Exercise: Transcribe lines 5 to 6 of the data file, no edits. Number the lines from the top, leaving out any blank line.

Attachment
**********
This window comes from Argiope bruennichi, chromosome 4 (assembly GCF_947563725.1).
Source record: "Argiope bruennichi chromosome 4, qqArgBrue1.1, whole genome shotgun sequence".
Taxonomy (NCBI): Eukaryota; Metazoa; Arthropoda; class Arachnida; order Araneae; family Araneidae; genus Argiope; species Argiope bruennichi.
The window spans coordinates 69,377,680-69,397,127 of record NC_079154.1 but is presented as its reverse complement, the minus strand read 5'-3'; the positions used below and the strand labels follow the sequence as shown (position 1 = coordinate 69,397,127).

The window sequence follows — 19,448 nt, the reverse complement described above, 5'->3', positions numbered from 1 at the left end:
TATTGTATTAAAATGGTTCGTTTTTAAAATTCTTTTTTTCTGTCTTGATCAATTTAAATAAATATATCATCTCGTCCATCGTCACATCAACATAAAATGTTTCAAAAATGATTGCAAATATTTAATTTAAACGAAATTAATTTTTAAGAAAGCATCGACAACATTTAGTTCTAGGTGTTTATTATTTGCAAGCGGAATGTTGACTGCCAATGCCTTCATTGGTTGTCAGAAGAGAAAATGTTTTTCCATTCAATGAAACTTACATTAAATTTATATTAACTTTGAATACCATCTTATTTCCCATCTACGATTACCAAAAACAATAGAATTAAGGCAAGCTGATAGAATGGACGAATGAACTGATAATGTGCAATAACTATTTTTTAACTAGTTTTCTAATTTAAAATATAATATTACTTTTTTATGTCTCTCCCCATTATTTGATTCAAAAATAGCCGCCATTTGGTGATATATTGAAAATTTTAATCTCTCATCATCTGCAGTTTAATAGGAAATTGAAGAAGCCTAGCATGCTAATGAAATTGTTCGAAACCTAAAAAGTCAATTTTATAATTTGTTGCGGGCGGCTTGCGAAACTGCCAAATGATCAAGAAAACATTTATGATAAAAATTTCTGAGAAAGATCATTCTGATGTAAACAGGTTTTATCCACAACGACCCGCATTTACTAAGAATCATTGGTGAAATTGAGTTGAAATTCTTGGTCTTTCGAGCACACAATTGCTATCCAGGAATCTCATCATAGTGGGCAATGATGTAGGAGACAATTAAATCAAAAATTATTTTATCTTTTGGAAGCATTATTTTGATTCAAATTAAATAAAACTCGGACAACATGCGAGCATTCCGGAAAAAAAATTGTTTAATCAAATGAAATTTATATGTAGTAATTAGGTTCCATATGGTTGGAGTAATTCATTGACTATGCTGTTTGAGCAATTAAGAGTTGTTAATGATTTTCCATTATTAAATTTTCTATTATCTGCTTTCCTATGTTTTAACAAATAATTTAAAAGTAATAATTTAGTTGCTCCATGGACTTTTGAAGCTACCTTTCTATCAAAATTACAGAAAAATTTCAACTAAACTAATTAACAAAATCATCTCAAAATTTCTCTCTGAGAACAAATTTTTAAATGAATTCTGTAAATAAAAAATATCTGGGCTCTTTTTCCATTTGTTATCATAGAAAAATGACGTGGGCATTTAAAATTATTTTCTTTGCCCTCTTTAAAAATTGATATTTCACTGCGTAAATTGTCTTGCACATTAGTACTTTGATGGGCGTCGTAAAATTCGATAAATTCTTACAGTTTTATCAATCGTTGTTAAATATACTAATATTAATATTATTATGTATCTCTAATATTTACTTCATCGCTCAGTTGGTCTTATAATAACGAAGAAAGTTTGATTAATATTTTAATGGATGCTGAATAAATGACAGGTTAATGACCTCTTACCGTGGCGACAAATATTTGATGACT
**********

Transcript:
The window sequence follows — 19,448 nt, the reverse complement described above, 5'->3', positions numbered from 1 at the left end:
TATTGTATTAAAATGGTTCGTTTTTAAAATTCTTTTTTTCTGTCTTGATCAATTTAAATAAATATATCATCTCGTCCATCGTCACATCAACATAAAATGTTTCAAAAATGATTGCAAATATTTAATTTAAACGAAATTAATTTTTAAGAAAGCATCGACAACATTTAGTTCTAGGTGTTTATTATTTGCAAGCGGAATGTTGACTGCCAATGCCTTCATTGGTTGTCAGAAGAGAAAATGTTTTTCCATTCAATGAAACTTACATTAAATTTATATTAACTTTGAATACCATCTTATTTCCCATCTACGATTACCAAAAACAATAGAATTAAGGCAAGCTGATAGAATGGACGAATGAACTGATAATGTGCAATAACTATTTTTTAACTAGTTTTCTAATTTAAAATATAATATTACTTTTTTATGTCTCTCCCCATTATTTGATTCAAAAATAGCCGCCATTTGGTGATATATTGAAAATTTTAATCTCTCATCATCTGCAGTTTAATAGGAAATTGAAGAAGCCTAGCATGCTAATGAAATTGTTCGAAACCTAAAAAGTCAATTTTATAATTTGTTGCGGGCGGCTTGCGAAACTGCCAAATGATCAAGAAAACATTTATGATAAAAATTTCTGAGAAAGATCATTCTGATGTAAACAGGTTTTATCCACAACGACCCGCATTTACTAAGAATCATTGGTGAAATTGAGTTGAAATTCTTGGTCTTTCGAGCACACAATTGCTATCCAGGAATCTCATCATAGTGGGCAATGATGTAGGAGACAATTAAATCAAAAATTATTTTATCTTTTGGAAGCATTATTTTGATTCAAATTAAATAAAACTCGGACAACATGCGAGCATTCCGGAAAAAAAATTGTTTAATCAAATGAAATTTATATGTAGTAATTAGGTTCCATATGGTTGGAGTAATTCATTGACTATGCTGTTTGAGCAATTAAGAGTTGTTAATGATTTTCCATTATTAAATTTTCTATTATCTGCTTTCCTATGTTTTAACAAATAATTTAAAAGTAATAATTTAGTTGCTCCATGGACTTTTGAAGCTACCTTTCTATCAAAATTACAGAAAAATTTCAACTAAACTAATTAACAAAATCATCTCAAAATTTCTCTCTGAGAACAAATTTTTAAATGAATTCTGTAAATAAAAAATATCTGGGCTCTTTTTCCATTTGTTATCATAGAAAAATGACGTGGGCATTTAAAATTATTTTCTTTGCCCTCTTTAAAAATTGATATTTCACTGCGTAAATTGTCTTGCACATTAGTACTTTGATGGGCGTCGTAAAATTCGATAAATTCTTACAGTTTTATCAATCGTTGTTAAATATACTAATATTAATATTATTATGTATCTCTAATATTTACTTCATCGCTCAGTTGGTCTTATAATAACGAAGAAAGTTTGATTAATATTTTAATGGATGCTGAATAAATGACAGGTTAATGACCTCTTACCGTGGCGACAAATATTTGATGACT